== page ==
Why you should care about data observability

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Imagine, for a moment, that you lead a customer success operations team that is responsible for compiling a weekly report for the CEO outlining data on customer churn and analytics. 

Over and over, you deliver the report only to be notified minutes later about problems with the data. It doesn’t matter how strong the ETL pipelines are or how many times the team reviews the SQL queries — the data are just not reliable. This puts you in the awkward position of repeatedly coming back to leadership telling them that the information you just provided was wrong. These interactions erode the CEO’s trust not only in the data but also in the conclusions you draw from it. Something has to change.

In today’s business landscape, many companies manage petabytes of data. This is a larger volume than most humans can comprehend — let alone manage — without a methodology for thinking about dataset health.

Observability is a familiar concept

So how do you think about managing the health of such large datasets? Think about a car. A car is a complex system, and the actions you would take to deal with a flat tire are different from ones for engine trouble. Fortunately, you don’t need to inspect the entire vehicle every time it breaks down. Instead, you rely on tire pressure or check-engine lights to warn you — usually in advance of serious consequences — not only that an issue exists but also what part of the car is affected. This kind of automatic surfacing of problems is called observability.

In software engineering, this concept exists up and down the stack. In DevOps, for example, an alert and an easily consumable dashboard give the engineer a head start on fixing a problem. Companies like New Relic, DataDog, and Dynatrace help software engineers quickly get to the root of issues in complex software systems. This is infrastructure observability. Up the stack, in the AI and machine learning model layer, other companies provide observability to machine learning engineers on how their production models perform in ever-changing environments. This is machine learning observability.

So what infrastructure observability does for software and machine learning observability does for machine learning models, data observability does for dataset health management. These disciplines work in concert, and often you need to rely on more than one of them to solve a problem.

What is data observability?

Data observability is the discipline of automatically surfacing the health of your data and repairing any issues as quickly as possible.

It is a fast-maturing area with major players like Monte Carlo and Bigeye as well as a coterie of upstarts like Acceldata, Databand, and Soda. The software infrastructure observability market, which is more mature than the data observability market, was estimated to be worth over $5 billion in 2020 and has likely grown significantly since. While the data observability market is not as well-developed at this point, it has plenty of room to grow since it caters to different personas (data engineers versus software engineers) and solves different problems (datasets versus web applications). In all, companies focused on data observability have collectively raised over $250 million to date.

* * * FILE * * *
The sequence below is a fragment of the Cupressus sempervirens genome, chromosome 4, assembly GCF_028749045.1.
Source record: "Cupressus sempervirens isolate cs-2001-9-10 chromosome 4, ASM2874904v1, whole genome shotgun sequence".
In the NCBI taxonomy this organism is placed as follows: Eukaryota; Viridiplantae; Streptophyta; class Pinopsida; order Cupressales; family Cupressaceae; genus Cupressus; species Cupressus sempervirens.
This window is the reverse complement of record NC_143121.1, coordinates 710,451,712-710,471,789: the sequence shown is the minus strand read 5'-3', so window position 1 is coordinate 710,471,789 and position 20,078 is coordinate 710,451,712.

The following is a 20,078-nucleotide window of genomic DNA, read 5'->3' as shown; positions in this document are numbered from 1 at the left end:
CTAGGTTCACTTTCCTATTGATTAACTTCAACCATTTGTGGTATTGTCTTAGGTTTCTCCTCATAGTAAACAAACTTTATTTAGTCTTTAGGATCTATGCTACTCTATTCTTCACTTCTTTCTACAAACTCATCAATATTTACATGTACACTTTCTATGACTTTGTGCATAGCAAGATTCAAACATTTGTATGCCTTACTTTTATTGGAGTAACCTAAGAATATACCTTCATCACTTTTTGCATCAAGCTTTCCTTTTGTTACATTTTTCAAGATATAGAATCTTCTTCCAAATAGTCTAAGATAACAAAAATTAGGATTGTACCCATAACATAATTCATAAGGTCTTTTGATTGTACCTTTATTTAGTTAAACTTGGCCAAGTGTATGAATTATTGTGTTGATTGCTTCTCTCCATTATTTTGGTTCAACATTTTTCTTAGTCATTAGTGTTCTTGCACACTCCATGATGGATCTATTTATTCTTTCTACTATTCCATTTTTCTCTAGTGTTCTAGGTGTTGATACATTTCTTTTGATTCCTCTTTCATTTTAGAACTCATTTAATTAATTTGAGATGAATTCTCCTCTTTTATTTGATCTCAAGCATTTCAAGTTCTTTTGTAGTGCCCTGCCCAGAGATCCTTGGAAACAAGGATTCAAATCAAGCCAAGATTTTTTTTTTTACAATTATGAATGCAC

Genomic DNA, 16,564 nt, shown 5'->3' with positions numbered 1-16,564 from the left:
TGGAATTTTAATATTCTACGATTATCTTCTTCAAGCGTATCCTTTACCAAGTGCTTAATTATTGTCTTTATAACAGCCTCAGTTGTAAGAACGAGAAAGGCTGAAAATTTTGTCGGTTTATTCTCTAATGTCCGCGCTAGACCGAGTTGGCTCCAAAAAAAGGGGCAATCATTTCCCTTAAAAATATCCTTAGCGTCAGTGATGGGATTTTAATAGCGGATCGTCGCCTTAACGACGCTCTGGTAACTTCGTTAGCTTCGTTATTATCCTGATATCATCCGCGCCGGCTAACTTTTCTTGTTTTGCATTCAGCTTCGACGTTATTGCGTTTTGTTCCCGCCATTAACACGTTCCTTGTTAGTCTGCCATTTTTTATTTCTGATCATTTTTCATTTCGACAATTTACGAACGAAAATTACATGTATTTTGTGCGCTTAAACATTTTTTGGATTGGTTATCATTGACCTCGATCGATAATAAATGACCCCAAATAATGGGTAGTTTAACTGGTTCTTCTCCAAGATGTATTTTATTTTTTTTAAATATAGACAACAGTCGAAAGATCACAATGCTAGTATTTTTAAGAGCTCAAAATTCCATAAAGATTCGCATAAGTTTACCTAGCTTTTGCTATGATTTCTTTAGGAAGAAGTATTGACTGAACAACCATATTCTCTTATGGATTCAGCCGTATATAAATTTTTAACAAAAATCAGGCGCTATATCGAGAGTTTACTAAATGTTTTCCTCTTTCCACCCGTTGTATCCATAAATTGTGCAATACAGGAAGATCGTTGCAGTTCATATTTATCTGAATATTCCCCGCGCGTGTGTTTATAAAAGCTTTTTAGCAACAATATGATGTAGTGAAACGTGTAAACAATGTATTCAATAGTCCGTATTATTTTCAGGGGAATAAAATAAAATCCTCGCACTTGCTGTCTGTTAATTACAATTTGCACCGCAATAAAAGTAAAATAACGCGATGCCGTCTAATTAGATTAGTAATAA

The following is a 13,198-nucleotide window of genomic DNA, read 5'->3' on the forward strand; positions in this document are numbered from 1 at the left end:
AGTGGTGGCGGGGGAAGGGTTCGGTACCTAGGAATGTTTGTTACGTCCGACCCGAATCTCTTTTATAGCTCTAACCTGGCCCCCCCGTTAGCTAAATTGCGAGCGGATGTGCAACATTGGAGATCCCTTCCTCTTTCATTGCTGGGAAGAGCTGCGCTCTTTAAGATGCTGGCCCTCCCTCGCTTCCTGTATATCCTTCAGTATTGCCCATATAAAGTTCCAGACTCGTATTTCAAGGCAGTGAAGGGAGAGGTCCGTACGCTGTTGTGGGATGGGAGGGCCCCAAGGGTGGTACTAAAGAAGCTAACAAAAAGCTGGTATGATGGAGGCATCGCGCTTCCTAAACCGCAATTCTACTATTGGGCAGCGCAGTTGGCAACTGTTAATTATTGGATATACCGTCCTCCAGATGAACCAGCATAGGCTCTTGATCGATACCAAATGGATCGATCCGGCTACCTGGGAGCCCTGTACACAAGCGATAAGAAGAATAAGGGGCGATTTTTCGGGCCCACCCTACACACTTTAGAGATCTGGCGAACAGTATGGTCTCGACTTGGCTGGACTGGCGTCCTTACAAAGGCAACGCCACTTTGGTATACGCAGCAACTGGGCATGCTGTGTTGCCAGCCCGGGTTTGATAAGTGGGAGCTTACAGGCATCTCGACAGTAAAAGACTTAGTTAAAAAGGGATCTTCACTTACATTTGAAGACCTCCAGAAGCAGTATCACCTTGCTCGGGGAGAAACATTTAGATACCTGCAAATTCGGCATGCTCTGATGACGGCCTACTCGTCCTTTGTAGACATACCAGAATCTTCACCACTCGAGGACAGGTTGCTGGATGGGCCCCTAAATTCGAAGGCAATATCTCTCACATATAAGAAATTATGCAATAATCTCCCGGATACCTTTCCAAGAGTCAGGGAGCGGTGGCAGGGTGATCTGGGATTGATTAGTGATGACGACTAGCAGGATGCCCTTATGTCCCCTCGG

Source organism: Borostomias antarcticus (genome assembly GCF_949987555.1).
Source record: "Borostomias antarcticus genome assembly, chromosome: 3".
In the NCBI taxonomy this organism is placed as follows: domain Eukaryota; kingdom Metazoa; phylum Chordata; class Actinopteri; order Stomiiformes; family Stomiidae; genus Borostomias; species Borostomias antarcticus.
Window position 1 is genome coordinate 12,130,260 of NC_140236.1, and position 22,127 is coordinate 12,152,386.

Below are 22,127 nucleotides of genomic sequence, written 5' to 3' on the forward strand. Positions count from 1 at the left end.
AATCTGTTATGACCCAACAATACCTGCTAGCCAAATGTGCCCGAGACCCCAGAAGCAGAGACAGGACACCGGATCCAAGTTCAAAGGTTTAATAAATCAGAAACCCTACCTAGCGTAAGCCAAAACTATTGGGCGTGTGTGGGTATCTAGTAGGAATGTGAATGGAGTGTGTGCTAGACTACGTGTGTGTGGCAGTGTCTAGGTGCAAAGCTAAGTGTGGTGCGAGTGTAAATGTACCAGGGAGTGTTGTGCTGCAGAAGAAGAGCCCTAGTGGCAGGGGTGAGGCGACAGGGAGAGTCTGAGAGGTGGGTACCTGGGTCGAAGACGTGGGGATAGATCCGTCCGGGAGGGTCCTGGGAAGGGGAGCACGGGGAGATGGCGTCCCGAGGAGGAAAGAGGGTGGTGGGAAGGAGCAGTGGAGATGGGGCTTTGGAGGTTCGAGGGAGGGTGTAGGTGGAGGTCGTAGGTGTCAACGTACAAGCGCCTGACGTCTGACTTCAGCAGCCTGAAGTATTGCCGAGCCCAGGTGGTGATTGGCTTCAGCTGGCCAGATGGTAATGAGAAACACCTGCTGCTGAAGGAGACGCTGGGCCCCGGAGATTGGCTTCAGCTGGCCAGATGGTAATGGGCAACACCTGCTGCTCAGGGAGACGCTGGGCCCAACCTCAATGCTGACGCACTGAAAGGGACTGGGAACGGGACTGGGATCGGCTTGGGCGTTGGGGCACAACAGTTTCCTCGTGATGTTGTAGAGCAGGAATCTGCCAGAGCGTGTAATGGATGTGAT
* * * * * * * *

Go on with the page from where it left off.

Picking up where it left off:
Why enterprises need to care

Today, every company is a data company. This can take on many forms, from a technology company collecting user data to better recommend content to a manufacturing company maintaining large internal datasets on safety systems to a finance company making major investment decisions based on data from third-party providers. Today’s technology trends, from digital transformation to the shift to cloud compute and data storage, only serve to amplify this influence of data.

Given organizations’ heavy reliance on data, any problems with that data can permeate deep into the enterprise, impacting customer service, marketing, operations, sales, and ultimately revenue. When data powers automated systems or mission-critical decisions, the stakes can multiply. 

If data is the new oil, it is critical to monitor and maintain the integrity of this precious resource. Just like most of us would not tape over the check-engine light, we need to pay attention to data observability practices together with infrastructure and AI observability for the businesses that rely heavily on those areas.

As datasets become bigger and data systems become more complex, data observability will be a critical tool for realizing maximum business value and sustainability.

Aparna Dhinakaran is Cofounder and CPO at machine learning observability provider Arize AI. She was recently named to the 2022 Forbes 30 Under 30 in Enterprise Technology and is a member of the Cognitive World think tank on enterprise AI.

Originally appeared on: TheSpuzz